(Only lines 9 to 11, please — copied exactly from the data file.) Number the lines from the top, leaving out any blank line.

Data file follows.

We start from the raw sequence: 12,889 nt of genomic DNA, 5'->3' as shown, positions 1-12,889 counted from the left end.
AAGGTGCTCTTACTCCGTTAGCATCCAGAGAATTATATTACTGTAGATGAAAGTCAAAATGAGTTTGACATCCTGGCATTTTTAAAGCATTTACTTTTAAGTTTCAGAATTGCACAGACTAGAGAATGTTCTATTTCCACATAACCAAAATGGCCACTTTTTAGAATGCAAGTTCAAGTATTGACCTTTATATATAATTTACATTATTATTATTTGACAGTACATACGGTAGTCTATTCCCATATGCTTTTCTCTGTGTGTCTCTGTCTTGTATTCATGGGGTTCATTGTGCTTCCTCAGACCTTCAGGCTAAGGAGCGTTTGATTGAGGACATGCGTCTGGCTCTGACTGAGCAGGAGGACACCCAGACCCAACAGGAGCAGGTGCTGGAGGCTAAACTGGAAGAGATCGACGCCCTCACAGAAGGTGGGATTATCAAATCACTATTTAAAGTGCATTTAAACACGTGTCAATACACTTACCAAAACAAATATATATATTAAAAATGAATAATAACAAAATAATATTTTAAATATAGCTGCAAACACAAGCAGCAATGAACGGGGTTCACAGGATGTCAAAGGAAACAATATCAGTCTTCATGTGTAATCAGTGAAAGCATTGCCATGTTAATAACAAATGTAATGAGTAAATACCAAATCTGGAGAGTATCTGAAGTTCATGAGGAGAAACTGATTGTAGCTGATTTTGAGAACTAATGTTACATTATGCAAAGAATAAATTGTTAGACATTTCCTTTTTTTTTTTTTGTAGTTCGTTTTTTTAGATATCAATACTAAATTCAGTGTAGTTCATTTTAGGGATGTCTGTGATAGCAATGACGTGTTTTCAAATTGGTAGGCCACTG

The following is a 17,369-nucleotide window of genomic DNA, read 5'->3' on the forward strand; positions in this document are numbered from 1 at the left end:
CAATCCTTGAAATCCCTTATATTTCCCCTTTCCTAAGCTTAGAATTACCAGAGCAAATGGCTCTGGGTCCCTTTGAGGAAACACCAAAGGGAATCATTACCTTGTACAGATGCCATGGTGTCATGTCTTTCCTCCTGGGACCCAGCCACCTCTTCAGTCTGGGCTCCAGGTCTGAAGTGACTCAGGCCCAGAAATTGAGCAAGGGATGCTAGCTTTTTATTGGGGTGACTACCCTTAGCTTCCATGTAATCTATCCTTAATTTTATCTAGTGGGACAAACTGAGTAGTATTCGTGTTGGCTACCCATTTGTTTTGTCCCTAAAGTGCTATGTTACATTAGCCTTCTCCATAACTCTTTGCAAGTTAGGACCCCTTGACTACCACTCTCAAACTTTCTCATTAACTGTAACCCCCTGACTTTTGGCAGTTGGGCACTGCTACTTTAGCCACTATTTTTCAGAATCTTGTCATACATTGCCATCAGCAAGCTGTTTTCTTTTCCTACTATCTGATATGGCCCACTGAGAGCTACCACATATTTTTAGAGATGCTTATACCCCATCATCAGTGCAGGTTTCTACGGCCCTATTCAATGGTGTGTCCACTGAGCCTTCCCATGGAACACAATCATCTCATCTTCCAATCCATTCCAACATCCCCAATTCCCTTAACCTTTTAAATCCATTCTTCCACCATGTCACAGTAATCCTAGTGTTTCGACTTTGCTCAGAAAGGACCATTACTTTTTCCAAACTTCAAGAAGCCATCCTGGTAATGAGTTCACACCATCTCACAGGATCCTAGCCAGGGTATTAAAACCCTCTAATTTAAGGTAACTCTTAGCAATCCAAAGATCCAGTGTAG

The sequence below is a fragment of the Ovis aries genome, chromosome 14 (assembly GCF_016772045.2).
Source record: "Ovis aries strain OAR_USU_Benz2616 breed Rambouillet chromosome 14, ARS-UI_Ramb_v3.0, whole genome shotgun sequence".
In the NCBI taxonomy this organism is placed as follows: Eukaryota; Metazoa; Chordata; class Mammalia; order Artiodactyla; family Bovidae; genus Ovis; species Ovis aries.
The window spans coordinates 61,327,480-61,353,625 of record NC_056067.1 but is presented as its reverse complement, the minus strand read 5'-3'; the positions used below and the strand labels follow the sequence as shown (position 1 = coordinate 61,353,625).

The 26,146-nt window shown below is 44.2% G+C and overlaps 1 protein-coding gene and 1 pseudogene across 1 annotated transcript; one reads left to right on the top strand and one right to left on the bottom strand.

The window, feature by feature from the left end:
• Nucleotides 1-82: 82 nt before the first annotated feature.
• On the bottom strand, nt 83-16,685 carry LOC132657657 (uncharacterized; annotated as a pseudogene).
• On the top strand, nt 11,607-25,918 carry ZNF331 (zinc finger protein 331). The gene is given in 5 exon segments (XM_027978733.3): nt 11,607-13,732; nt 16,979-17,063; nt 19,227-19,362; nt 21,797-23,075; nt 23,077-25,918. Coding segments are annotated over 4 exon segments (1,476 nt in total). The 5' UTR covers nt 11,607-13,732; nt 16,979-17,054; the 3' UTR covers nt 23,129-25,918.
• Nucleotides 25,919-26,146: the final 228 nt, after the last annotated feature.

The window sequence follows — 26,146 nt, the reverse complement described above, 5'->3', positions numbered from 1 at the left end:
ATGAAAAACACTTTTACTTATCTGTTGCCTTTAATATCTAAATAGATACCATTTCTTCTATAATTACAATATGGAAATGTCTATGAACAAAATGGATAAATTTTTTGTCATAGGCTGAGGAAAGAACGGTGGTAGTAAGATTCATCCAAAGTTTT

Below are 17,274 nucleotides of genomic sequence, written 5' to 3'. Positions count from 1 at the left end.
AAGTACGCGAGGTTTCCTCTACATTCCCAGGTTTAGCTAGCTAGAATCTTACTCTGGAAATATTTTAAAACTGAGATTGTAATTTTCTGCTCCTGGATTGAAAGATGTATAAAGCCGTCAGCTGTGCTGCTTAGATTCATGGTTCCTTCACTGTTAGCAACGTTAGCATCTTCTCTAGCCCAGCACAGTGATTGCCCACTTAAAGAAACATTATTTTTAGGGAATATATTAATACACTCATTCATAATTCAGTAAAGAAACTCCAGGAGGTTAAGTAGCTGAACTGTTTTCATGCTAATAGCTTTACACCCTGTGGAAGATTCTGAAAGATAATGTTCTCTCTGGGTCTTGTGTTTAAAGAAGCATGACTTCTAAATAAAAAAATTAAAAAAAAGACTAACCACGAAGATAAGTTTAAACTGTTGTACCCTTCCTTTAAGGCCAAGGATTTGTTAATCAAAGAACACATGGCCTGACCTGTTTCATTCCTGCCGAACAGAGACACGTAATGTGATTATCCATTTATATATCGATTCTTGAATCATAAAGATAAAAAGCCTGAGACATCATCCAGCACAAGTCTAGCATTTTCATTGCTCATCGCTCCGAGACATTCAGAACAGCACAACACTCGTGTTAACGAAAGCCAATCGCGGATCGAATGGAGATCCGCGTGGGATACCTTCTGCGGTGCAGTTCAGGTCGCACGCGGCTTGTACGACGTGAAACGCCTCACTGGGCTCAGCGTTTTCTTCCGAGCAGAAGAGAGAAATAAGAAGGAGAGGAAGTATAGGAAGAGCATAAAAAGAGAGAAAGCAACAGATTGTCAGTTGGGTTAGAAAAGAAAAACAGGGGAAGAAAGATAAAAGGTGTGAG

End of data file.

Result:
The 26,146-nt window shown below is 44.2% G+C and overlaps 1 protein-coding gene and 1 pseudogene across 1 annotated transcript; one reads left to right on the top strand and one right to left on the bottom strand.

The window, feature by feature from the left end:
• Nucleotides 1-82: 82 nt before the first annotated feature.